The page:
If this were a true From Gambit, black would have little to worry about here if, I repeat, if he knows what to do as the g-pawn push isn’t anything to worry about.

7. Ne4 d5

8. Ng3 Nxg3

9. hxg3 Bg7?


Black had to play Qd6 after which he is holding with a material advantage.

10. Rxh7 O-O?? 

11. Bxg6 Qd6

12. Qh5


12. …Qe6

13. Be3 Resigns

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If people are going to play anti-chess openings, they deserve everything they get.

M. Wickert – M.Adams Islington 1992

1. d4 Nf6

2. Bg5 Ne4

3. Bf4 c5

4. d5 Qb6

5. Nd2 Qxb2

6. Ngf3?? (If Nxe4 then Qxb4+) Nc3

7. Nc4?? Nxd1



This is how you play the Trompowsky, Michael Adams beats Kasparov!

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Tolush, Spassky’s old trainer, was a colourful figure over the board and won many brilliancy prizes in his day. Unfortunately, there were times where he was gung-ho to the point where you wonder whether he deserved the title he had. Here is one game where he fails in spectacular fashion it is, apparently, one of Khalifman’s favourite games: 14th Soviet Championships, Moscow

Tolush – Bondarevsky Boleslavsky (Cafferty’s mistake not mine)

1. d4 Nf6 2. Bg5

The Trompowsky played in the 40s!

The Trompowsky played in the 40s!

2. …c5

3. dxc5 Ne4

4. Bf4 Nc6

5. Qd5

I don't play the Trompowsky but this looks cavalier to me.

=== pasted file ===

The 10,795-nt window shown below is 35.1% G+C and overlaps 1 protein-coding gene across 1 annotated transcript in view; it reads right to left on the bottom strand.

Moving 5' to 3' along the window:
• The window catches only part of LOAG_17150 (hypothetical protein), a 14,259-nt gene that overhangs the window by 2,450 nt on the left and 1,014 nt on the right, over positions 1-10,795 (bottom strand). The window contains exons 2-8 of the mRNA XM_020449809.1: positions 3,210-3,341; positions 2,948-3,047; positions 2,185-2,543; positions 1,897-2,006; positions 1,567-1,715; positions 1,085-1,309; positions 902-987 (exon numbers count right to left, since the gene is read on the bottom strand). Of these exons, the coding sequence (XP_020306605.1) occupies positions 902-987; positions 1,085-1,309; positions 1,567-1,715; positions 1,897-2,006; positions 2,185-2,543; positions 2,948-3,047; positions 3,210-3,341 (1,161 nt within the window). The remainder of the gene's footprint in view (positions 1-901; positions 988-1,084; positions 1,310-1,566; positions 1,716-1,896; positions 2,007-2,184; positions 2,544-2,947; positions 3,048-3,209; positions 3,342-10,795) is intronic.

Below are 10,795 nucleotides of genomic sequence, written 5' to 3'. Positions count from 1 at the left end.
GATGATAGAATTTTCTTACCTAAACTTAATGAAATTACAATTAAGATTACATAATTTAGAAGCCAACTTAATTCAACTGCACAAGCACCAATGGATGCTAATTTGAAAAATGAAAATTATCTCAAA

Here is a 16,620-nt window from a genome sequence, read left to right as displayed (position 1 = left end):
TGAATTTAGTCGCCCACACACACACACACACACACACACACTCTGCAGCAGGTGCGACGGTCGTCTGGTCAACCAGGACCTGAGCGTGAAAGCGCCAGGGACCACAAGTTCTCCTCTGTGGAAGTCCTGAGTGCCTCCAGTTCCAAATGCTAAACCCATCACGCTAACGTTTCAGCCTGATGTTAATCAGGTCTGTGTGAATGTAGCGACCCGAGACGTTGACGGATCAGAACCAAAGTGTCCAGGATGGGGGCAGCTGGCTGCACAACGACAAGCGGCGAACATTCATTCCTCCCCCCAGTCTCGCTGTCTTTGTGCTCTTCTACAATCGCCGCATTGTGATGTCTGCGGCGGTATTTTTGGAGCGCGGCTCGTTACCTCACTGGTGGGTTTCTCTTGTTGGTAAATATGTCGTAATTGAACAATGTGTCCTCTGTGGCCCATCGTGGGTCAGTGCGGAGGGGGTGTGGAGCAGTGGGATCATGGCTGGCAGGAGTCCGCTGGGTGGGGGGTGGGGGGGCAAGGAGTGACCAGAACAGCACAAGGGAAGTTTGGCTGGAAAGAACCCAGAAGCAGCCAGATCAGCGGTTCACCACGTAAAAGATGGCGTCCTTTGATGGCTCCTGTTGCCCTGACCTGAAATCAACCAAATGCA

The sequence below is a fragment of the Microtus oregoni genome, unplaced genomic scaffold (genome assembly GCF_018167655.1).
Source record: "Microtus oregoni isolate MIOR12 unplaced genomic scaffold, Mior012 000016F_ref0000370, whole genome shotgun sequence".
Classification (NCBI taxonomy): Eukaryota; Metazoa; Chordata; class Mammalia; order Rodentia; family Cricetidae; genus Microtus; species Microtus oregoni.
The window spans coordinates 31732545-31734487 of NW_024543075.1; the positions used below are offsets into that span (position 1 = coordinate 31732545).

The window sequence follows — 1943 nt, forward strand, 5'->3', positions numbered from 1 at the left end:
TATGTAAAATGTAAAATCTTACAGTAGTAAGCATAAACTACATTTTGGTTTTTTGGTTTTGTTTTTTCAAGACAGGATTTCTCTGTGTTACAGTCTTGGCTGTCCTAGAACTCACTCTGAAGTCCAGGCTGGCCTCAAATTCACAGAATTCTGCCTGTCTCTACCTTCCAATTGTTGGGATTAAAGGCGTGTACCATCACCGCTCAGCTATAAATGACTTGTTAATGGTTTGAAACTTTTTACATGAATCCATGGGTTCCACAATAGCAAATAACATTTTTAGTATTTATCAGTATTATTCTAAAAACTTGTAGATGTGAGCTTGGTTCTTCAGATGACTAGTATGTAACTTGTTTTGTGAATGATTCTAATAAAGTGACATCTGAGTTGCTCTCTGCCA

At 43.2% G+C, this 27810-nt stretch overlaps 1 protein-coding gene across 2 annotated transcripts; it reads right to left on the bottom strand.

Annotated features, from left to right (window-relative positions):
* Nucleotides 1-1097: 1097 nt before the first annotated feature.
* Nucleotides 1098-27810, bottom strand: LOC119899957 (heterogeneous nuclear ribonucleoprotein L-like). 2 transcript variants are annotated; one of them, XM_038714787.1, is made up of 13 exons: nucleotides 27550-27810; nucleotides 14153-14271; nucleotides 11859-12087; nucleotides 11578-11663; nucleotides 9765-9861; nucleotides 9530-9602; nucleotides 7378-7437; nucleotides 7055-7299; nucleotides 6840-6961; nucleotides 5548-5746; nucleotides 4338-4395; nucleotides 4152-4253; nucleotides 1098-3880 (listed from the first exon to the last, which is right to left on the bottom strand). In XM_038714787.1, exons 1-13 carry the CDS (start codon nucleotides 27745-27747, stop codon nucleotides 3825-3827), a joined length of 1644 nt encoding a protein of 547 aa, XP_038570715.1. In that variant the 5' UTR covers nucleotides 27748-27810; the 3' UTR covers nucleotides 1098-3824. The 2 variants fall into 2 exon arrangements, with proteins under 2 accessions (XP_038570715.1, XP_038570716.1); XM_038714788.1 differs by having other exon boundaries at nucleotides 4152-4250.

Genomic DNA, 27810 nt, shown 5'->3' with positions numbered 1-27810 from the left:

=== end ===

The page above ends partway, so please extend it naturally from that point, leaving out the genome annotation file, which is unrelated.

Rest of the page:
I don’t play the Trompowsky but this looks far too cavalier to me. Some kingside development is surely in order here rather than the move actually played.

5. … f5 6. Qxf5

What on earth is going on?

Again this doesn’t seem right. White must now attend to his queen before developing.

6. … d5

7. Qh5+ g6

8. Qh4 Nd4


Note that half of white’s moves have been with his queen, which is danger of having no good squares left if black is allowed to play Nf5 on his next move.

9. Be5 Nxc2


I think we can say that the opening hasn’t been a great success for white.

10. Kd1 Nxa1

11. Bxh8 Qa5 6 12. Nc3 Nxc3+

13. Bxc3 Qxa2

14. e3 Qxb1+


An extraordinary position. How does white get into such a mess within 15 moves? By ignoring just about every opening principle that exists, that’s how.

15. Ke2 d4 Black opens up the position. 8 16. Qxd4 Bd7 Black prepares to castle.

17. Qb4? Hard to understand. Boleslavsky thought Nh3 was better  

17. … O-O-O

18. f4 Nc2

19. Qa5 Qc1 1020. Bd4 Nxd4

21. exd4 Qxb2


Still no kingside development!

22. Kf3 Qxd4

23. Ne2 Bc6+

24. Kg4 h5+

25. Kh4 Qf6+

26. Kg3 e5


1 – 0


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Tigran Petrosian, who as we all know went on to become world champion, made a rather nervous start at the Soviet Championships in his debut game. At the 18th Championships in Moscow, 10th November to 12th December 1950, the meekest of all tigers came up against Kotov in the first round.

Here is the game: Kotov – Petrosian

1. d4 d5

2. c4 e6

3. Nc3 Nf6

4. cxd5 exd5

5. Bg5 Be7

6. e3 c6

7. Qc2 Ne4? 


9. Bxe7 Qxe7? The king had to capture.

10. Nxd5


Courtesy of his previous move, black is already lost but he plays on.

10. …cxd5

11. Qxc8+


The whole point. The unguarded bishop is now lost.

11. …Qd8

12. Bb5+ Nc6

13. Bxc6

4 13. …bxc6

14. Qxc6 Resigns. 


Two pawns down and with an uncastled king, black resigns. Not quite what you would expect from a future world champion.


A picture of a distraught Petrosian taken just after the game.

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Play chess of course! What else? A local player tells of how he passed the time whilst unfree.

Bedfordshire Times and Standard, 6th October 1944

Bedfordshire Times and Standard, 6th October 1944

Any thoughts on who it may be? Ukranian V.Maluga perhaps?